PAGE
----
In Memoriam: Edward M. Kennedy (1932-2009)

By Christopher Paine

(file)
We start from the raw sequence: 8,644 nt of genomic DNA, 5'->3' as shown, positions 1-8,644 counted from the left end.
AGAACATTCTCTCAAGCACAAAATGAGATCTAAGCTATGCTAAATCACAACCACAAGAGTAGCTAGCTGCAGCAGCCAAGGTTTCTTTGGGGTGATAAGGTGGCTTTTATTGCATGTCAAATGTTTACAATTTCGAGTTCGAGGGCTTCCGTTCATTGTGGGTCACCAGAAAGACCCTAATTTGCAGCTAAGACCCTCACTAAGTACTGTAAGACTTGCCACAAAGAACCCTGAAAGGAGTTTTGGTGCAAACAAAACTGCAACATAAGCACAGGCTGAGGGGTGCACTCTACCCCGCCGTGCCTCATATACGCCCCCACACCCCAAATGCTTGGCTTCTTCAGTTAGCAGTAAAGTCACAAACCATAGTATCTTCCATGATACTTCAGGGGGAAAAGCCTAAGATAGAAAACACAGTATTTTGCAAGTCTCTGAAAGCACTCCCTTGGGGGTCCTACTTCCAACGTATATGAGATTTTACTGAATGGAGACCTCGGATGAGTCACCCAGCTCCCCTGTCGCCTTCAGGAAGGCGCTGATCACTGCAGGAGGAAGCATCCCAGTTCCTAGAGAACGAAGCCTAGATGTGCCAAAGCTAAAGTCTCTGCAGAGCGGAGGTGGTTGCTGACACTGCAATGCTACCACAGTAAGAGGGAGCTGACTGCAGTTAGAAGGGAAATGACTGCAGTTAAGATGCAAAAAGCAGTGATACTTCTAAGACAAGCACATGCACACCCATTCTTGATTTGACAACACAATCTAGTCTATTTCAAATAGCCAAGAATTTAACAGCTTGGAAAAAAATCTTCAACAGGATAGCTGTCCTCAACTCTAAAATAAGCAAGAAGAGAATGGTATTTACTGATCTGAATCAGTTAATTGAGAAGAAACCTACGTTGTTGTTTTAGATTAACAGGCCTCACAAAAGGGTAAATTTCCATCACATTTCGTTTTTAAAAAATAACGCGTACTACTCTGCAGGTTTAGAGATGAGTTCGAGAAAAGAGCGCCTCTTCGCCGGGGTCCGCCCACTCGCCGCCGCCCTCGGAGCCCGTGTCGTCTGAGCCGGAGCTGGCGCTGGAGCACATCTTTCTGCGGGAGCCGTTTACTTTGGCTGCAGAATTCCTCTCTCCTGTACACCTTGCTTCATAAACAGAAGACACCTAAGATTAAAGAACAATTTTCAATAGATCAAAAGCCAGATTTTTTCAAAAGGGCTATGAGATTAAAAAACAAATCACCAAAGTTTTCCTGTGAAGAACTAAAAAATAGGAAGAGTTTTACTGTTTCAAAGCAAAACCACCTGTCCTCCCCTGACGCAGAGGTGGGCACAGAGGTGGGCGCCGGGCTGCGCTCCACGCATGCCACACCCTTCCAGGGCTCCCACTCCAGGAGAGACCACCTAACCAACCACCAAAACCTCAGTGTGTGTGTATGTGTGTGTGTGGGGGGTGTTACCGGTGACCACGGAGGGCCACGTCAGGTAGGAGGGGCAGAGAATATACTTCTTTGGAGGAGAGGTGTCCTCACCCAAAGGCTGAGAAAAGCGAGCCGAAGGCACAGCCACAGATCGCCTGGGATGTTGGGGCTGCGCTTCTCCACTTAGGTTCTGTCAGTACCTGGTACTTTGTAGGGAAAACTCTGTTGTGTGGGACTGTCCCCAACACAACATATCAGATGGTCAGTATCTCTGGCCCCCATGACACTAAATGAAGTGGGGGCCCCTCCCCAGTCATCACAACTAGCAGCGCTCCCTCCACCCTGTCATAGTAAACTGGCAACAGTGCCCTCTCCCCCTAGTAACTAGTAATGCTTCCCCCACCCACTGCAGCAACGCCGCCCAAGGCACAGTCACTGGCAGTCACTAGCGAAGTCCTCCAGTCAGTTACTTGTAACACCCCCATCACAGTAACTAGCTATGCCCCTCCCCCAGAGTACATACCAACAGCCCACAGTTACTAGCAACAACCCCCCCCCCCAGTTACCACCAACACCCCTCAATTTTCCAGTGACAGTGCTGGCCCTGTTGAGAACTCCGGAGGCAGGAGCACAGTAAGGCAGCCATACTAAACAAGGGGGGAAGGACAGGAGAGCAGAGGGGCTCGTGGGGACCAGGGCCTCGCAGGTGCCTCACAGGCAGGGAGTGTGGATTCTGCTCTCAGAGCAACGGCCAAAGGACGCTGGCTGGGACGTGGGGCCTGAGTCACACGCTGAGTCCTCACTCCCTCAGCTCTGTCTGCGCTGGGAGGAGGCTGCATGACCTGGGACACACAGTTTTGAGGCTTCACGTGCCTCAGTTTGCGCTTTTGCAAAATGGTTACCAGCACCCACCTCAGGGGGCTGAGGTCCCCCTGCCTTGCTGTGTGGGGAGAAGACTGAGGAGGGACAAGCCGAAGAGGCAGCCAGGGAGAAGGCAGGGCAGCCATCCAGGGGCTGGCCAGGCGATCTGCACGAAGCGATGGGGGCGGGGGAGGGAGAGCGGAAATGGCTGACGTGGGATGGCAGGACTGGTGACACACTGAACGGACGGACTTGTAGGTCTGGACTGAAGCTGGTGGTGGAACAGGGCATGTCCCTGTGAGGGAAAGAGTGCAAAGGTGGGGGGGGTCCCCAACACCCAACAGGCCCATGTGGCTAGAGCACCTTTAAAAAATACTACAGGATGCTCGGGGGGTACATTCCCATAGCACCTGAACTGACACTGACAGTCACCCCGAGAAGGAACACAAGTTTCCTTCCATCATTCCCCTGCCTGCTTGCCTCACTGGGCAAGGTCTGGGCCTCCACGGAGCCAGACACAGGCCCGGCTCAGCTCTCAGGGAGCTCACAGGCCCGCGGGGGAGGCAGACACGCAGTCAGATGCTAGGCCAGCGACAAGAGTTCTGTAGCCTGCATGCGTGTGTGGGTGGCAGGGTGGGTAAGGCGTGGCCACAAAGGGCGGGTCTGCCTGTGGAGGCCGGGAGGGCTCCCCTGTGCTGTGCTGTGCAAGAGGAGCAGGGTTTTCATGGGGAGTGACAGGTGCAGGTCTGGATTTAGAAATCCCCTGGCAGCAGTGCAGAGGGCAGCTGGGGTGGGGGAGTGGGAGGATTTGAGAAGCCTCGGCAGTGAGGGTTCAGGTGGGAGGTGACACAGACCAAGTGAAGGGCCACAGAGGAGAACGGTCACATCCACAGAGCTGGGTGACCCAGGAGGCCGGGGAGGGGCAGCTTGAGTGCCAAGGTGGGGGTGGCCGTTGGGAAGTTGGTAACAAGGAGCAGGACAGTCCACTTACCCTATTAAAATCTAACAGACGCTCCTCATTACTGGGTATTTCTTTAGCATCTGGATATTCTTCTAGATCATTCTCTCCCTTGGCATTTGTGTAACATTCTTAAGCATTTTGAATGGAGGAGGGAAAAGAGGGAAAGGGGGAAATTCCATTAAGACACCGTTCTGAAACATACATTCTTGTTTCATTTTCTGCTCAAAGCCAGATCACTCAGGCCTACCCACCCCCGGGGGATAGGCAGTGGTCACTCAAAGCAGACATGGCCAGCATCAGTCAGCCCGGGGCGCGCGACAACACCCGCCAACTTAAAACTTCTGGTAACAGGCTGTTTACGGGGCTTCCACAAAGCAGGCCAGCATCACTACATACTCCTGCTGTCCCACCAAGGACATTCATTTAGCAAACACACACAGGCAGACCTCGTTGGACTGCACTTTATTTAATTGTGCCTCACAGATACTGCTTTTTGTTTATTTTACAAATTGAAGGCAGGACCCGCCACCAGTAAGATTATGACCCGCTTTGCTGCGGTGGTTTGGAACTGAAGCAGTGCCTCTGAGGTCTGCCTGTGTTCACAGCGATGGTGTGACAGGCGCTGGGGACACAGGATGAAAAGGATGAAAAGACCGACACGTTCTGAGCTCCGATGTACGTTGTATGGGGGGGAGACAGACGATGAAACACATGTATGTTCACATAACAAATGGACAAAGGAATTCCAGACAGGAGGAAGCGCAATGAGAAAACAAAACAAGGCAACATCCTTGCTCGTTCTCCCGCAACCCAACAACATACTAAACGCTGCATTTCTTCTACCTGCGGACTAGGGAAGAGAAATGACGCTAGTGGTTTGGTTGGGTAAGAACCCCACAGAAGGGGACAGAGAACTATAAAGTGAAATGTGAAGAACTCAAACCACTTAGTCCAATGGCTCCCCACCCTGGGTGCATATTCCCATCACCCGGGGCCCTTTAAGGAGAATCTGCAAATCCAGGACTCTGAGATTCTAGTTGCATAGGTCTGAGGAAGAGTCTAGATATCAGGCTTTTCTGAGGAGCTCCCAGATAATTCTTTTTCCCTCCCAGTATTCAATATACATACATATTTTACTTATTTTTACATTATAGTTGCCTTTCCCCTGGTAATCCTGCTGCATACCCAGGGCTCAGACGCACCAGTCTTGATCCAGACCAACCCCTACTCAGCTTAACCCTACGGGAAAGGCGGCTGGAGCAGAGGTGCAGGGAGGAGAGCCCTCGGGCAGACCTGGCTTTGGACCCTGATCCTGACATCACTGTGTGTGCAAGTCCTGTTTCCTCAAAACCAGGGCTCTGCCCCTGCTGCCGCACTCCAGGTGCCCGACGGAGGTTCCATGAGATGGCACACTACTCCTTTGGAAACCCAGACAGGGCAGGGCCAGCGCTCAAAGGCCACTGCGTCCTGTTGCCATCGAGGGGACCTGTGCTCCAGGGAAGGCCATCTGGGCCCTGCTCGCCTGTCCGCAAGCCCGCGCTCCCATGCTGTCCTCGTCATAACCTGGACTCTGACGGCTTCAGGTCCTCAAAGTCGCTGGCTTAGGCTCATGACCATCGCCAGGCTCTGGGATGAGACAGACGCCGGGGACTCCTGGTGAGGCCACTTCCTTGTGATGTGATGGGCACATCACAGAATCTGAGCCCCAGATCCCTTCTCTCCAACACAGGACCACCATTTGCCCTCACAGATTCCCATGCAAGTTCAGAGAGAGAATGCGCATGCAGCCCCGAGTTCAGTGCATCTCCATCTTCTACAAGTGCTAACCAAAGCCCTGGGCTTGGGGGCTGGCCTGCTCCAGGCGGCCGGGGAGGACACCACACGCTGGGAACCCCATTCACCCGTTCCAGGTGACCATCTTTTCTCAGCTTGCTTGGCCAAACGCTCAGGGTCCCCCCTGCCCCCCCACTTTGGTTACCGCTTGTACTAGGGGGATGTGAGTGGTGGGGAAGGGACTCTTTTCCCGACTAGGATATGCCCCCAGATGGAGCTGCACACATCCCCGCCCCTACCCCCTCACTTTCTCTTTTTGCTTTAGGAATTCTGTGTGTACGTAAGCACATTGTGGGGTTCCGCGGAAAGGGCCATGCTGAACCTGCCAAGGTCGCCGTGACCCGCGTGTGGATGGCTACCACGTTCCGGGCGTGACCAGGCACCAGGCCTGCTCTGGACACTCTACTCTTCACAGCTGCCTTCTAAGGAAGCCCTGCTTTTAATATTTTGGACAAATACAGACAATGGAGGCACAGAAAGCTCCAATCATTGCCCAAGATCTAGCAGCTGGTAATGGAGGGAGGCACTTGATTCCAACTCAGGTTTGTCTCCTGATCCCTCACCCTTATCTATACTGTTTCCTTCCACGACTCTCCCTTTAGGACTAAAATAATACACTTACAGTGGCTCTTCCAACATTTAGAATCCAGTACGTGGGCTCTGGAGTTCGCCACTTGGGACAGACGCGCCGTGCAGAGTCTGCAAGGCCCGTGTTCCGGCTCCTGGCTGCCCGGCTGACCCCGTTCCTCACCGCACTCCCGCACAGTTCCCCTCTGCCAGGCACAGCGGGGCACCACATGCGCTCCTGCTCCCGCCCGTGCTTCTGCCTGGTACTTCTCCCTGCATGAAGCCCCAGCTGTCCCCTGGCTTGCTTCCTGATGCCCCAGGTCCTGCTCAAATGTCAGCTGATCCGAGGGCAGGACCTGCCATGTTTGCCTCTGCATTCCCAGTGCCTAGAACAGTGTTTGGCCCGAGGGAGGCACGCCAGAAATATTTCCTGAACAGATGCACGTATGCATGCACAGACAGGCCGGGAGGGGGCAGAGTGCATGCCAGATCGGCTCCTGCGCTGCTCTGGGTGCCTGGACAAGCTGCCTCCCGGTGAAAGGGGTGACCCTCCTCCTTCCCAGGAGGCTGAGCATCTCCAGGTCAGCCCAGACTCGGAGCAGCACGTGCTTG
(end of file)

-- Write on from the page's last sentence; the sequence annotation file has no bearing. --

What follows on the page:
With the recent passing of Edward Moore Kennedy, the arms control community has lost its longest-serving and most stalwart champion in the U.S. Senate. Although he sponsored and supported numerous arms control efforts, including the nuclear freeze resolution, that influenced U.S. policy, the Massachusetts Democrat never fancied himself a nuclear arms control “expert.” The dehumanizing arms control lexicon of force exchange ratios, throw weights, and strategic stability held no appeal for him. He left mastery of this arcane discipline to others, recognizing it for what it was—at best a temporary mechanism for containing the frightening risks and soaring costs of the nuclear arms race, at worst a lulling deception that ignored the mounting dangers of the world’s nuclear predicament. Kennedy knew full well that the nuclear strategists and weapons scientists did not have the answers and that it was the task of political leaders to find a way to bridge the Cold War divide and set the world on a saner path toward nuclear disarmament.

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